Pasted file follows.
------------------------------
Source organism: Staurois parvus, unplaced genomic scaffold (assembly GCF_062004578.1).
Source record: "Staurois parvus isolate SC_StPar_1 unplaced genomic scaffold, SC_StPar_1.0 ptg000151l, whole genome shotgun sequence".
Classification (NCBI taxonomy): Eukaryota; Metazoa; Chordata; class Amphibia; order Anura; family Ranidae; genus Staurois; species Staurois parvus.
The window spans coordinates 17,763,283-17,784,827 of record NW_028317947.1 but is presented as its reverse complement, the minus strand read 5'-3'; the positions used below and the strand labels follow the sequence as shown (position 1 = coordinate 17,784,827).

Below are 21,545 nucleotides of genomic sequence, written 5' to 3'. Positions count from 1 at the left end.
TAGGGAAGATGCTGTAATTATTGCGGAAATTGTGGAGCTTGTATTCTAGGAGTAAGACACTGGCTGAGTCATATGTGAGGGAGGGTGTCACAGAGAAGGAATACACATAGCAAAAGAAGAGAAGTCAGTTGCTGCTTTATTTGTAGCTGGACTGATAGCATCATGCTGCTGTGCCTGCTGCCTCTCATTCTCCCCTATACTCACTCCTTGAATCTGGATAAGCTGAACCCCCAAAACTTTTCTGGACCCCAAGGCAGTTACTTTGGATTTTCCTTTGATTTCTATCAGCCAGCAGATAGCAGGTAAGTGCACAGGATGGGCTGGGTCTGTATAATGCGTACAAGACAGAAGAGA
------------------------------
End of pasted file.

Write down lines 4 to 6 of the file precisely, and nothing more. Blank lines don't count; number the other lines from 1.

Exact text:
The window spans coordinates 17,763,283-17,784,827 of record NW_028317947.1 but is presented as its reverse complement, the minus strand read 5'-3'; the positions used below and the strand labels follow the sequence as shown (position 1 = coordinate 17,784,827).

Below are 21,545 nucleotides of genomic sequence, written 5' to 3'. Positions count from 1 at the left end.
TAGGGAAGATGCTGTAATTATTGCGGAAATTGTGGAGCTTGTATTCTAGGAGTAAGACACTGGCTGAGTCATATGTGAGGGAGGGTGTCACAGAGAAGGAATACACATAGCAAAAGAAGAGAAGTCAGTTGCTGCTTTATTTGTAGCTGGACTGATAGCATCATGCTGCTGTGCCTGCTGCCTCTCATTCTCCCCTATACTCACTCCTTGAATCTGGATAAGCTGAACCCCCAAAACTTTTCTGGACCCCAAGGCAGTTACTTTGGATTTTCCTTTGATTTCTATCAGCCAGCAGATAGCAGGTAAGTGCACAGGATGGGCTGGGTCTGTATAATGCGTACAAGACAGAAGAGA